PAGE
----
The Winter's Tale By William Shakespeare Act II: Scene 1

ACT II. SCENE 1. Sicilia. A Room in the Palace.

[Enter HERMIONE, MAMILLIUS, and Ladies.]

HERMIONE.
Take the boy to you: he so troubles me,
'Tis past enduring.

FIRST LADY.
Come, my gracious lord,
Shall I be your playfellow?

MAMILLIUS.
No, I'll none of you.

FIRST LADY.
Why, my sweet lord?

MAMILLIUS.
You'll kiss me hard, and speak to me as if
I were a baby still. — [To Second Lady.] I love you better.

SECOND LADY.
And why so, my lord?

MAMILLIUS.
Not for because
Your brows are blacker; yet black brows, they say,
Become some women best; so that there be not
Too much hair there, but in a semicircle
Or a half-moon made with a pen.

SECOND LADY.
Who taught you this?

MAMILLIUS.
I learn'd it out of women's faces. — Pray now,
What colour are your eyebrows?

FIRST LADY.
Blue, my lord.

MAMILLIUS.
Nay, that's a mock: I have seen a lady's nose
That has been blue, but not her eyebrows.

FIRST LADY.
Hark ye:
The queen your mother rounds apace. We shall
Present our services to a fine new prince
One of these days; and then you'd wanton with us,
If we would have you.

SECOND LADY.
She is spread of late
Into a goodly bulk: good time encounter her!

HERMIONE.
What wisdom stirs amongst you? Come, sir, now
I am for you again: pray you sit by us,
And tell 's a tale.

MAMILLIUS.
Merry or sad shall't be?

HERMIONE.
As merry as you will.

MAMILLIUS.
A sad tale's best for winter. I have one
Of sprites and goblins.

HERMIONE.
Let's have that, good sir.
Come on, sit down; — come on, and do your best
To fright me with your sprites: you're powerful at it.

MAMILLIUS.
There was a man, —

HERMIONE.
Nay, come, sit down: then on.

MAMILLIUS.
Dwelt by a churchyard: — I will tell it softly;
Yond crickets shall not hear it.

HERMIONE.
Come on then,
And give't me in mine ear.

[Enter LEONTES, ANTIGONUS, Lords, and Guards.]

LEONTES.
Was he met there? his train? Camillo with him?

FIRST LORD.
Behind the tuft of pines I met them; never
Saw I men scour so on their way: I ey'd them
Even to their ships.

LEONTES.
How bles'd am I
In my just censure, in my true opinion! —
Alack, for lesser knowledge! — How accurs'd
In being so blest! — There may be in the cup
A spider steep'd, and one may drink, depart,
And yet partake no venom; for his knowledge
Is not infected; but if one present
The abhorr'd ingredient to his eye, make known
How he hath drunk, he cracks his gorge, his sides,
With violent hefts; — I have drunk, and seen the spider.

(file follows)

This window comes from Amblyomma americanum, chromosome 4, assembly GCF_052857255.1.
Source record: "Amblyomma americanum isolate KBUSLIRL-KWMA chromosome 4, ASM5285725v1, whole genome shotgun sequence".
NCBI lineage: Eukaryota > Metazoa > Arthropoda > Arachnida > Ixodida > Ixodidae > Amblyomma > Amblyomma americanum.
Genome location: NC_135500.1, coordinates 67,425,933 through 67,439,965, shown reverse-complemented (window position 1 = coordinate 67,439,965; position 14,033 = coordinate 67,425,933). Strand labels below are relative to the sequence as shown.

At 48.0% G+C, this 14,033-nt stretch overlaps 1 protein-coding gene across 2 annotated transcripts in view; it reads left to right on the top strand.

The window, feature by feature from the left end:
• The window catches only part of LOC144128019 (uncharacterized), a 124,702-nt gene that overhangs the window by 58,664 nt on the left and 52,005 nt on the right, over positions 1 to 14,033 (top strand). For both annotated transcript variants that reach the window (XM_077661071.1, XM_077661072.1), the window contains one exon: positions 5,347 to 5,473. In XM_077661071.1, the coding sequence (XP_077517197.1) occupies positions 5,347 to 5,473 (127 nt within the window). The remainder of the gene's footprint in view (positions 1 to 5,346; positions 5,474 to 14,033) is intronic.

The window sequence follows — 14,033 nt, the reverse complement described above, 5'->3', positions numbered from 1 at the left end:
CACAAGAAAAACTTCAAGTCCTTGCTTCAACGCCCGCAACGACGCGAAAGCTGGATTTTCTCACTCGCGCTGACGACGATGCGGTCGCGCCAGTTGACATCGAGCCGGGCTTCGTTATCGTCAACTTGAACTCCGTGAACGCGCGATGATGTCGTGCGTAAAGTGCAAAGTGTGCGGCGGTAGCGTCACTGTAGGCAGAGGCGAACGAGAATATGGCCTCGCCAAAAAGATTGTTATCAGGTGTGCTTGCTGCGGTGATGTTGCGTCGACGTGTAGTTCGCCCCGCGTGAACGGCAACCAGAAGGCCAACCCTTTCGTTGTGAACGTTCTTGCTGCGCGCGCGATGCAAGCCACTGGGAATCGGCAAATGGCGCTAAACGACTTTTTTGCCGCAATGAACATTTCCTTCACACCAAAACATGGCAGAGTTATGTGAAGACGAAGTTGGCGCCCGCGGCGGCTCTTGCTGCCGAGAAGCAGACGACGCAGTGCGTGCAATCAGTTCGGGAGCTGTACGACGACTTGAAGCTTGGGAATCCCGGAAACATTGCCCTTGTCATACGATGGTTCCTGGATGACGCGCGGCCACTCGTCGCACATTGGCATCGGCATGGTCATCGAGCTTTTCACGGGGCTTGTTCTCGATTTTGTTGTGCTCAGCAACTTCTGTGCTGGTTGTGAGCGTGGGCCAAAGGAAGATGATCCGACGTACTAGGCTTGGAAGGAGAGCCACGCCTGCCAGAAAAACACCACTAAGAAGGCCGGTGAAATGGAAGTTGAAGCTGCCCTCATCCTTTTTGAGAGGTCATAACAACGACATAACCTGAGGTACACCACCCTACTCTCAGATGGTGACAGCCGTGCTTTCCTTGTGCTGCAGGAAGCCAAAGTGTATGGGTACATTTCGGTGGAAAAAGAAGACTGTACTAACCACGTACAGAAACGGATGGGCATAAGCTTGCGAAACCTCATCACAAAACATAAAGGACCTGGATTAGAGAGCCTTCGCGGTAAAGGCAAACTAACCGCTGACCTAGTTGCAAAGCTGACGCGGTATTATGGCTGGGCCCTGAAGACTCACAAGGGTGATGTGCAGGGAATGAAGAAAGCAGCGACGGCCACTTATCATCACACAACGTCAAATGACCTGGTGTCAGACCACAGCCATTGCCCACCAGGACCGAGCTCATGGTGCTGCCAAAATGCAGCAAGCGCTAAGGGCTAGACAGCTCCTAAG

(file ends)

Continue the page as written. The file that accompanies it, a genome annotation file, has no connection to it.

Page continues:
Camillo was his help in this, his pander: —
There is a plot against my life, my crown;
All's true that is mistrusted: — that false villain
Whom I employ'd, was pre-employ'd by him:
He has discover'd my design, and I
Remain a pinch'd thing; yea, a very trick
For them to play at will. — How came the posterns
So easily open?

FIRST LORD.
By his great authority;
Which often hath no less prevail'd than so,
On your command.

LEONTES.
I know't too well. —
Give me the boy: — I am glad you did not nurse him:
Though he does bear some signs of me, yet you
Have too much blood in him.

HERMIONE.
What is this? sport?

LEONTES.
Bear the boy hence; he shall not come about her;
Away with him! — and let her sport herself
With that she's big with; — for 'tis Polixenes
Has made thee swell thus.

[Exit MAMILLIUS, with some of the Guards.]

HERMIONE.
But I'd say he had not,
And I'll be sworn you would believe my saying,
Howe'er you learn the nayward.

LEONTES.
You, my lords,
Look on her, mark her well; be but about
To say, 'she is a goodly lady' and
The justice of your hearts will thereto add,
''Tis pity she's not honest, honourable':
Praise her but for this her without-door form, —
Which, on my faith, deserves high speech, — and straight
The shrug, the hum or ha, — these petty brands
That calumny doth use: — O, I am out,
That mercy does; for calumny will sear
Virtue itself: — these shrugs, these hum's, and ha's,
When you have said 'she's goodly,' come between,
Ere you can say 'she's honest': but be it known,
From him that has most cause to grieve it should be,
She's an adultress!

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